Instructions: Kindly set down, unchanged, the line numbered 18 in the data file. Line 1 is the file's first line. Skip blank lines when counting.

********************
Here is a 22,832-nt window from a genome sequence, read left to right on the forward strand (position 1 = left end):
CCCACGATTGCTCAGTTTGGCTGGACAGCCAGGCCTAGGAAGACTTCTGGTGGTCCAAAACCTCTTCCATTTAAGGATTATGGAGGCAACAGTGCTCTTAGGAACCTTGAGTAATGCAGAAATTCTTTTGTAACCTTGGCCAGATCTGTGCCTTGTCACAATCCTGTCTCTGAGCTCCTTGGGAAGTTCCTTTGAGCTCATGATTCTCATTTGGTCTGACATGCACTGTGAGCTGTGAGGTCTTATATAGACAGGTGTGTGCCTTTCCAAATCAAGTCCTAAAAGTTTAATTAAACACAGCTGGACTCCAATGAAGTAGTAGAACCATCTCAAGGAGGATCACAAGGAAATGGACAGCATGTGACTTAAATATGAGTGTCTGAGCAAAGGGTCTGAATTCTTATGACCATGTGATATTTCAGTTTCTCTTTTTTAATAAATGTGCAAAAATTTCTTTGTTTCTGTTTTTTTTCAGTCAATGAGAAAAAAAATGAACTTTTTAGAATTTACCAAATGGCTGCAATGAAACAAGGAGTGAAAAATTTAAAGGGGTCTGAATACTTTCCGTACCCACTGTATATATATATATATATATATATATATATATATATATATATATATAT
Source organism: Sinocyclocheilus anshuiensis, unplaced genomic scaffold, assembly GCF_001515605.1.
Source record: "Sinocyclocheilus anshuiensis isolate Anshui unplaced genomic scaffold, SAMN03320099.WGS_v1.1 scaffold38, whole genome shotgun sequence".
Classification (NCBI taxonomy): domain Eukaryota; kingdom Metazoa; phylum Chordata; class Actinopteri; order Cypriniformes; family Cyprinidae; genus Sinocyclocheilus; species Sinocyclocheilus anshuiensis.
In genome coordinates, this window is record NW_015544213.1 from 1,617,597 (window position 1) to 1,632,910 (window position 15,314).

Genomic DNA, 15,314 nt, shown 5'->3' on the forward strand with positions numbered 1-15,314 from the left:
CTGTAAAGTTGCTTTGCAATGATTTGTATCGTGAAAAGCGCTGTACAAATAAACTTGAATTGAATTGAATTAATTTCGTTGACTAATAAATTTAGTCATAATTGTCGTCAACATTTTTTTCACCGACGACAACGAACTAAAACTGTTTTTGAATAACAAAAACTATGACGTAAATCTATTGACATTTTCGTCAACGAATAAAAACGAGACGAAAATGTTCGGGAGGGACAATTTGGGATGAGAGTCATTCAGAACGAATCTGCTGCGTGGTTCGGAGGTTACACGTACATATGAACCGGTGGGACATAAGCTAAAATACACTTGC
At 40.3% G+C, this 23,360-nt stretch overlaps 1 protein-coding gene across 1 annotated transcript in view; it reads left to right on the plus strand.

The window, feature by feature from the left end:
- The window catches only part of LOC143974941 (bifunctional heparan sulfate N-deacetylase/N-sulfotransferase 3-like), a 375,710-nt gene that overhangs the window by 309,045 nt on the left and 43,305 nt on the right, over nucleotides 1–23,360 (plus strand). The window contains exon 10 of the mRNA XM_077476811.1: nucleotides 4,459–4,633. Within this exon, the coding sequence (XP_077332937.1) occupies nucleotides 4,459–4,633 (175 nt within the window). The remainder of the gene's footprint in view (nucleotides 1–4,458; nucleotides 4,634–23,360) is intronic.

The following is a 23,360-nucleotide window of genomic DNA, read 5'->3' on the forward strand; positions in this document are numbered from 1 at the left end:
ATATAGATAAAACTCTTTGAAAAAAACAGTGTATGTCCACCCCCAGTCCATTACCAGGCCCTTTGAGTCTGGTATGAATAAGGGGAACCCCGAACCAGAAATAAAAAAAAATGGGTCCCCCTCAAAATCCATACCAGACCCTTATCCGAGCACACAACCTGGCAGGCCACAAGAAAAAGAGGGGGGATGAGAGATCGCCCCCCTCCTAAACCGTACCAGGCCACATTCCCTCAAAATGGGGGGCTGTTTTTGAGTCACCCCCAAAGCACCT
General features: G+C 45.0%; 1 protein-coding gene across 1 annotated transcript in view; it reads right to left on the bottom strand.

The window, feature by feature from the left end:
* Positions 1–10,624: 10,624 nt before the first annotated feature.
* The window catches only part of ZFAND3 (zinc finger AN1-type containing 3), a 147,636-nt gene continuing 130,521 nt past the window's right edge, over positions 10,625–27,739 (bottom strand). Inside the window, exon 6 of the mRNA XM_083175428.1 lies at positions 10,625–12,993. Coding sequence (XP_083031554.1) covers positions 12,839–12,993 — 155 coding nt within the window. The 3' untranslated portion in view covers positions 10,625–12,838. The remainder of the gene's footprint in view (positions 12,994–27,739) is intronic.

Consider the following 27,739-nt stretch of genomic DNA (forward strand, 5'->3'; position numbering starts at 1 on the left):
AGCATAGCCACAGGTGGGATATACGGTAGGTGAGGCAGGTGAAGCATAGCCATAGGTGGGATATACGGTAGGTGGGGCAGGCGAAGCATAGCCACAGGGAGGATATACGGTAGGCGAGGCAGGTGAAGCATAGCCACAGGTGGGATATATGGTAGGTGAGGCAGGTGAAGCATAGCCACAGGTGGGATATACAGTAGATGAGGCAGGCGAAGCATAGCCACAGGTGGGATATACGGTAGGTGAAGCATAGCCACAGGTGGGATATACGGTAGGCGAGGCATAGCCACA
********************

Consider the following 27,739-nt stretch of genomic DNA (forward strand, 5'->3'; position numbering starts at 1 on the left):